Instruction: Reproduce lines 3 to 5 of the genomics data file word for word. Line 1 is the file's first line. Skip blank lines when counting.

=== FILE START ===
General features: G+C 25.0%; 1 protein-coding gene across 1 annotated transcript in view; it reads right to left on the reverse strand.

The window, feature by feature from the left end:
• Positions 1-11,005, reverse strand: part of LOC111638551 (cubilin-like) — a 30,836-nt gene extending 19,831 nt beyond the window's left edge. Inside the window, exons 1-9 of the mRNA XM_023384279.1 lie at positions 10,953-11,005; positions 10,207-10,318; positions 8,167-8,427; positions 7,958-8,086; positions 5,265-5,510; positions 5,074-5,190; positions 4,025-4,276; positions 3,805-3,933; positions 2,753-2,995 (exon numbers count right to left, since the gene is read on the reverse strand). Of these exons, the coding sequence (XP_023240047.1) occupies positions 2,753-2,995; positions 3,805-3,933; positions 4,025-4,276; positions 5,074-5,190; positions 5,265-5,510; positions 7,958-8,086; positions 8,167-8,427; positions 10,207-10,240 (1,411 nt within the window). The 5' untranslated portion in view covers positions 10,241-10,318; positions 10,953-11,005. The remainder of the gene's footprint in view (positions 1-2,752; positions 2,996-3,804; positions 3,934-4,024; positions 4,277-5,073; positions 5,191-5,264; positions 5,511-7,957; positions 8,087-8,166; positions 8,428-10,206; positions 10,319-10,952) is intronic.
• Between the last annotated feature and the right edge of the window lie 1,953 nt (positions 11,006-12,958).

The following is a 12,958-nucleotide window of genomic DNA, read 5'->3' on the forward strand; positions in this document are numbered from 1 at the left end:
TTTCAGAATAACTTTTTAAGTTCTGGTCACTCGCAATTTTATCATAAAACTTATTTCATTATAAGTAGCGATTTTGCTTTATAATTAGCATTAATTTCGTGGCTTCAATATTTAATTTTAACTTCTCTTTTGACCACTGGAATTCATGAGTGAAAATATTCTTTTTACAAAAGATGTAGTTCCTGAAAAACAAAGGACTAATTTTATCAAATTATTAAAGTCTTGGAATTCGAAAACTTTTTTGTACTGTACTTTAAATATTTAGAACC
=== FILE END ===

• Positions 1-11,005, reverse strand: part of LOC111638551 (cubilin-like) — a 30,836-nt gene extending 19,831 nt beyond the window's left edge. Inside the window, exons 1-9 of the mRNA XM_023384279.1 lie at positions 10,953-11,005; positions 10,207-10,318; positions 8,167-8,427; positions 7,958-8,086; positions 5,265-5,510; positions 5,074-5,190; positions 4,025-4,276; positions 3,805-3,933; positions 2,753-2,995 (exon numbers count right to left, since the gene is read on the reverse strand). Of these exons, the coding sequence (XP_023240047.1) occupies positions 2,753-2,995; positions 3,805-3,933; positions 4,025-4,276; positions 5,074-5,190; positions 5,265-5,510; positions 7,958-8,086; positions 8,167-8,427; positions 10,207-10,240 (1,411 nt within the window). The 5' untranslated portion in view covers positions 10,241-10,318; positions 10,953-11,005. The remainder of the gene's footprint in view (positions 1-2,752; positions 2,996-3,804; positions 3,934-4,024; positions 4,277-5,073; positions 5,191-5,264; positions 5,511-7,957; positions 8,087-8,166; positions 8,428-10,206; positions 10,319-10,952) is intronic.
• Between the last annotated feature and the right edge of the window lie 1,953 nt (positions 11,006-12,958).

The following is a 12,958-nucleotide window of genomic DNA, read 5'->3' on the forward strand; positions in this document are numbered from 1 at the left end: